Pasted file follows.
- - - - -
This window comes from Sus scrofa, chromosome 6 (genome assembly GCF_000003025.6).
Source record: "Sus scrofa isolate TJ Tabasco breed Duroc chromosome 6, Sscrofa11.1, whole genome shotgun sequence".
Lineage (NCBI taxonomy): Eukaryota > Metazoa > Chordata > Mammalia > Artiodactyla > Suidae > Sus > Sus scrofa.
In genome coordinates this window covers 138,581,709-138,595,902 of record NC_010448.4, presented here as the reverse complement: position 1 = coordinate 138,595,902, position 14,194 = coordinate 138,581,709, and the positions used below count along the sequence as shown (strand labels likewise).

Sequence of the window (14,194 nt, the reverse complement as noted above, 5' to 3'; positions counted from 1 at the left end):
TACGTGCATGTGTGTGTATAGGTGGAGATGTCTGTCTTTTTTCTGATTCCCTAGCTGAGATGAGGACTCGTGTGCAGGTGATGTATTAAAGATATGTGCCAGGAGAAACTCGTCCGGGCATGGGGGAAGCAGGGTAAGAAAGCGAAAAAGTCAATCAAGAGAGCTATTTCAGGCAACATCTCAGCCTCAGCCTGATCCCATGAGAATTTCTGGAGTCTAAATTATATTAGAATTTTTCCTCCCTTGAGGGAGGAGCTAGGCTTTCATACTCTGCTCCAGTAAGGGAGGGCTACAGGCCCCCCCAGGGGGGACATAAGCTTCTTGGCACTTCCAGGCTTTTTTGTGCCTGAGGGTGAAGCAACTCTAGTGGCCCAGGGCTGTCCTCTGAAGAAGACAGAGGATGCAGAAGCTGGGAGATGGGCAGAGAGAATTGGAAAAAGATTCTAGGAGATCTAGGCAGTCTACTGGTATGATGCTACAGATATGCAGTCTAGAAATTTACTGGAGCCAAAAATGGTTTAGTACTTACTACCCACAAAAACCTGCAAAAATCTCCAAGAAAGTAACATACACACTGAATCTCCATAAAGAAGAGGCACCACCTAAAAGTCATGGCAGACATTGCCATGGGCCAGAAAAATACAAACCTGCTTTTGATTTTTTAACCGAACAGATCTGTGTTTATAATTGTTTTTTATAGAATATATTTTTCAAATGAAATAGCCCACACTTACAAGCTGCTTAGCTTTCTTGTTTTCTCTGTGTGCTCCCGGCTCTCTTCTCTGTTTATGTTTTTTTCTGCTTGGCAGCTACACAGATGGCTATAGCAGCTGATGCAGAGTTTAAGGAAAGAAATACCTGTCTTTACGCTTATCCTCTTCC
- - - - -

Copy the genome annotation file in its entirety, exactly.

This window comes from Sus scrofa, chromosome 6 (genome assembly GCF_000003025.6).
Source record: "Sus scrofa isolate TJ Tabasco breed Duroc chromosome 6, Sscrofa11.1, whole genome shotgun sequence".
Lineage (NCBI taxonomy): Eukaryota > Metazoa > Chordata > Mammalia > Artiodactyla > Suidae > Sus > Sus scrofa.
In genome coordinates this window covers 138,581,709-138,595,902 of record NC_010448.4, presented here as the reverse complement: position 1 = coordinate 138,595,902, position 14,194 = coordinate 138,581,709, and the positions used below count along the sequence as shown (strand labels likewise).

Sequence of the window (14,194 nt, the reverse complement as noted above, 5' to 3'; positions counted from 1 at the left end):
TACGTGCATGTGTGTGTATAGGTGGAGATGTCTGTCTTTTTTCTGATTCCCTAGCTGAGATGAGGACTCGTGTGCAGGTGATGTATTAAAGATATGTGCCAGGAGAAACTCGTCCGGGCATGGGGGAAGCAGGGTAAGAAAGCGAAAAAGTCAATCAAGAGAGCTATTTCAGGCAACATCTCAGCCTCAGCCTGATCCCATGAGAATTTCTGGAGTCTAAATTATATTAGAATTTTTCCTCCCTTGAGGGAGGAGCTAGGCTTTCATACTCTGCTCCAGTAAGGGAGGGCTACAGGCCCCCCCAGGGGGGACATAAGCTTCTTGGCACTTCCAGGCTTTTTTGTGCCTGAGGGTGAAGCAACTCTAGTGGCCCAGGGCTGTCCTCTGAAGAAGACAGAGGATGCAGAAGCTGGGAGATGGGCAGAGAGAATTGGAAAAAGATTCTAGGAGATCTAGGCAGTCTACTGGTATGATGCTACAGATATGCAGTCTAGAAATTTACTGGAGCCAAAAATGGTTTAGTACTTACTACCCACAAAAACCTGCAAAAATCTCCAAGAAAGTAACATACACACTGAATCTCCATAAAGAAGAGGCACCACCTAAAAGTCATGGCAGACATTGCCATGGGCCAGAAAAATACAAACCTGCTTTTGATTTTTTAACCGAACAGATCTGTGTTTATAATTGTTTTTTATAGAATATATTTTTCAAATGAAATAGCCCACACTTACAAGCTGCTTAGCTTTCTTGTTTTCTCTGTGTGCTCCCGGCTCTCTTCTCTGTTTATGTTTTTTTCTGCTTGGCAGCTACACAGATGGCTATAGCAGCTGATGCAGAGTTTAAGGAAAGAAATACCTGTCTTTACGCTTATCCTCTTCC